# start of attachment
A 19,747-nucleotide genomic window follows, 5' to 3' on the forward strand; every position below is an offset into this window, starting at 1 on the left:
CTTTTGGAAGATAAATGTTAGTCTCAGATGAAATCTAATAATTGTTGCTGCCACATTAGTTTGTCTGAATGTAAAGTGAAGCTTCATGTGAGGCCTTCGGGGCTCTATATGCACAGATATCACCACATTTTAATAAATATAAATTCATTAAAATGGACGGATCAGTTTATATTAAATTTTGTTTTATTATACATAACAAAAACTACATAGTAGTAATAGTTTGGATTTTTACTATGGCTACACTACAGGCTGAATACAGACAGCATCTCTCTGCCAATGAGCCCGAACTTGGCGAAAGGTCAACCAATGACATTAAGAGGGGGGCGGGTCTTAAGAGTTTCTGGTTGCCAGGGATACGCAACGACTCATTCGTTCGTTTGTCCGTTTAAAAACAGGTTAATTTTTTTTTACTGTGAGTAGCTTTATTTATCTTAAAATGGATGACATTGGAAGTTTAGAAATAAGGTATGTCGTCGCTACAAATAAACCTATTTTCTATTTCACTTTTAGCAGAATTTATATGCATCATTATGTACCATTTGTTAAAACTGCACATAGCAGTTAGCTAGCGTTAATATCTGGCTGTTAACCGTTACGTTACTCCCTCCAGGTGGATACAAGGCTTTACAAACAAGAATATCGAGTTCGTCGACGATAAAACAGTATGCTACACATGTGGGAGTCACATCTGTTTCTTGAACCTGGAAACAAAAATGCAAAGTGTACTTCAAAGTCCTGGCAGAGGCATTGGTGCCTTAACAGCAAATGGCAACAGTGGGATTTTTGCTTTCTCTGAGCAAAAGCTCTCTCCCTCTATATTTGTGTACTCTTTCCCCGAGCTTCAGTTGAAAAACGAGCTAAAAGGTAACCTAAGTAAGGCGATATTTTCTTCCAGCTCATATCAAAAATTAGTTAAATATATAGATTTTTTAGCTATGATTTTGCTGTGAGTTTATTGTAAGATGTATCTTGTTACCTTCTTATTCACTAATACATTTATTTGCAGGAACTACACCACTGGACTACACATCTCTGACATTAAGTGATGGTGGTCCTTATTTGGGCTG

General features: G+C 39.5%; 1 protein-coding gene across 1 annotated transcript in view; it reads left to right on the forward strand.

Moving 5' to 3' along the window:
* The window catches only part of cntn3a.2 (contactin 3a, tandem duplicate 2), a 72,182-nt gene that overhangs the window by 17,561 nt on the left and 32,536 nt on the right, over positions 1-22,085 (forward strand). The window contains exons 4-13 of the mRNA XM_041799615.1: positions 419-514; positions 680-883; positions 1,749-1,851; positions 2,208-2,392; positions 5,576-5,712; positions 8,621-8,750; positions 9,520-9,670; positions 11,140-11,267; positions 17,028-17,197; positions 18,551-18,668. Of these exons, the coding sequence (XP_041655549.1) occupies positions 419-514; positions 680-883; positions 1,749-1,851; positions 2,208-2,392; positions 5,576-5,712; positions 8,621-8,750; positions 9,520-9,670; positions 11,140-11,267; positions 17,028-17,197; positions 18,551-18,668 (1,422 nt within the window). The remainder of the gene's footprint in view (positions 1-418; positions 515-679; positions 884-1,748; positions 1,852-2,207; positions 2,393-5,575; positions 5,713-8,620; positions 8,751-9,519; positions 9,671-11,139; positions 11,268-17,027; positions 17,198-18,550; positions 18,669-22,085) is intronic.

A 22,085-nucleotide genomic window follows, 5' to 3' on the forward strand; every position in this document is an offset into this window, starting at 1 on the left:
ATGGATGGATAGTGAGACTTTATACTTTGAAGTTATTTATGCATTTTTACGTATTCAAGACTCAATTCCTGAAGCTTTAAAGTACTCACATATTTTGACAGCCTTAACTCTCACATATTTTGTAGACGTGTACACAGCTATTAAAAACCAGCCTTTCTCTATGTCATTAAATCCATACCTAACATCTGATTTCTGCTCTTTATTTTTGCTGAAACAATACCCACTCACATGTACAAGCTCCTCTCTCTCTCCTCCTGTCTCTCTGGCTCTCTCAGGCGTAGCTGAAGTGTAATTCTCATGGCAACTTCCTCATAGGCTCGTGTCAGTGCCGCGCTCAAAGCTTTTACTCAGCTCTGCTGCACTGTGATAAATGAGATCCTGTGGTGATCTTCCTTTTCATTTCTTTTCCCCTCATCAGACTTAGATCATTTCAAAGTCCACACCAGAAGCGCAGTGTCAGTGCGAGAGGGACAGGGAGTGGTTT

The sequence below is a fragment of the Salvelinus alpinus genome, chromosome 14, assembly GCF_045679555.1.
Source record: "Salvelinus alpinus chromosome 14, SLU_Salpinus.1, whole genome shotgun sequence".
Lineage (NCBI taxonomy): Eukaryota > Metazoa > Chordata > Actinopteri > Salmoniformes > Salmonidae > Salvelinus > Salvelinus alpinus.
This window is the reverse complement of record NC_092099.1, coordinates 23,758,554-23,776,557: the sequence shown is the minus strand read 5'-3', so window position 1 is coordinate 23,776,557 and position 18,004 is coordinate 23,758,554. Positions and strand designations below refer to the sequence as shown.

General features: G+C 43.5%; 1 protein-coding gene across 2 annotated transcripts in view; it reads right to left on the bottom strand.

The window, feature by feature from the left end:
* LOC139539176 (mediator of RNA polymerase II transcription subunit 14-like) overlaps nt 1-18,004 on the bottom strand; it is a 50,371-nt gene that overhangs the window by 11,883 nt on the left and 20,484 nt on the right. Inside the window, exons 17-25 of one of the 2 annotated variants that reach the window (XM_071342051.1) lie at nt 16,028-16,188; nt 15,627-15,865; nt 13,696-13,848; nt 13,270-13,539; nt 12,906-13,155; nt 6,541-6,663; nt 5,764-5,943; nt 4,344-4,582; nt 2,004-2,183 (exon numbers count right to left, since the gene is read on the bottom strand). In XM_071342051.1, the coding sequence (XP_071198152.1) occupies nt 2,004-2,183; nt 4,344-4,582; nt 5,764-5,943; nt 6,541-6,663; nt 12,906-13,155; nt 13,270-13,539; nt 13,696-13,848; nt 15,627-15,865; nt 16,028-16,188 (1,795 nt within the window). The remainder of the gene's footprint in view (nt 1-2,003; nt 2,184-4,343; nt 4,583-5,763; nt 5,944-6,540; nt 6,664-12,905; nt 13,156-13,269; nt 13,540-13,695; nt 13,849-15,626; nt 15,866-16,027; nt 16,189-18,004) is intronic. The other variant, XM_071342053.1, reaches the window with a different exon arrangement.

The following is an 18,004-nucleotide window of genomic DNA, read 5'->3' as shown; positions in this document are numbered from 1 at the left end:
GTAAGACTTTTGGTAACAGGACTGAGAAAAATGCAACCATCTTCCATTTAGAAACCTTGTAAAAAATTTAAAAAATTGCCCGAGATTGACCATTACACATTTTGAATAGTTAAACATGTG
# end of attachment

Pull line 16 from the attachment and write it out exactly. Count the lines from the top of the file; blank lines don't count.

GTAAGACTTTTGGTAACAGGACTGAGAAAAATGCAACCATCTTCCATTTAGAAACCTTGTAAAAAATTTAAAAAATTGCCCGAGATTGACCATTACACATTTTGAATAGTTAAACATGTG